The judge found that the wife’s claim for needs based spousal support was “questionable after considering her income and expenses” and that she refused to provide financial documents. The judge also acknowledged that both parties were near to retirement and that afterwards their incomes would not be significantly different. The husband was 60 years old and intended to retire in five years. After retirement, his income was expected to range between $105,775 and $115,209 and would steadily decline as his capital declined. However, the wife appealed both the quantum and duration of spousal support. She argued that the trial judge failed to account for the fact that the husband’s income was significantly greater and also didn’t acknowledge the different contributions they made throughout the marriage in raising their children and maintaining the household.
On appeal, the Court noted that spousal support decisions are owed significant deference. Earlier cases had cautioned that “appeal courts should not overturn support orders unless the reasons disclose an error in principle, a significant misapprehension of the evidence, or unless the award is clearly wrong”. The essence of the wife’s argument was that the support award was too low and that the trial judge was in error in terminating spousal support when the husband retired from his current employment.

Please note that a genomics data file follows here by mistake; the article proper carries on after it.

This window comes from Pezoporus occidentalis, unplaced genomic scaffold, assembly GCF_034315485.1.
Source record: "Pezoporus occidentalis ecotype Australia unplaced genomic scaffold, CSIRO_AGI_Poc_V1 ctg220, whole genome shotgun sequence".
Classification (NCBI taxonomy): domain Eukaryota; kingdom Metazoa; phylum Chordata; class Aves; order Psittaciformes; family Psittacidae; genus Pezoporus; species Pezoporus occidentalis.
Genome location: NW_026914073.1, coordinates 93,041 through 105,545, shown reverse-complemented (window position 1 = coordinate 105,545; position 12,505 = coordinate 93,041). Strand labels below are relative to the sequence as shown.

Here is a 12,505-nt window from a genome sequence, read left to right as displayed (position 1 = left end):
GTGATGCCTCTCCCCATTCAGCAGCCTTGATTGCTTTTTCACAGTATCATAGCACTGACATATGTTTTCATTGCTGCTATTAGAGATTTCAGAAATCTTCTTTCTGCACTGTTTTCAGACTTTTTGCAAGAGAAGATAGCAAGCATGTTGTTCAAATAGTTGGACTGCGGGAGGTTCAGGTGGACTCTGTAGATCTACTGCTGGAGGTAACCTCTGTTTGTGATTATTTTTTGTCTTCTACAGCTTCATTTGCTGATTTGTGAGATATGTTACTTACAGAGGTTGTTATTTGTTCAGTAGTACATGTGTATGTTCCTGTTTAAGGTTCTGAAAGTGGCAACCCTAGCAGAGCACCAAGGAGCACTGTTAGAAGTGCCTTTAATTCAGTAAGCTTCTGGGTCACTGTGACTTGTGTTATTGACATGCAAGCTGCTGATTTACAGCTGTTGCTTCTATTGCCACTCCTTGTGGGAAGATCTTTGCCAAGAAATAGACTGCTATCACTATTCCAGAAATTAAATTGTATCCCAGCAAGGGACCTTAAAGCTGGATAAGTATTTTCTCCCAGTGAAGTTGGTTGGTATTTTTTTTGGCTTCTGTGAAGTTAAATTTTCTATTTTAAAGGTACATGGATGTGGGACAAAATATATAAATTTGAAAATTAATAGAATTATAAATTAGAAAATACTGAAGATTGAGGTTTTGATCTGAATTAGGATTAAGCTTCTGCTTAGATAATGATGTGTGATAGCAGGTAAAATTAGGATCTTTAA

When reviewing the quantum of spousal support, Justice Favreau wrote that the award of $2500 “cannot be looked at in isolation”. It was necessary to consider the financial benefit that the wife would receive from the interest-free mortgage on the matrimonial home which had the potential to benefit her for the rest of her life. This amounted to a mortgage of approximately $561,000, and although the trial judge did not calculate a specific value to that benefit, the Court of Appeal had no doubt that it was significant. As Justice Favreau noted, the value of that loan would continue to accrue after the husband retired and when “the disparity between the parties’ incomes will be much smaller”.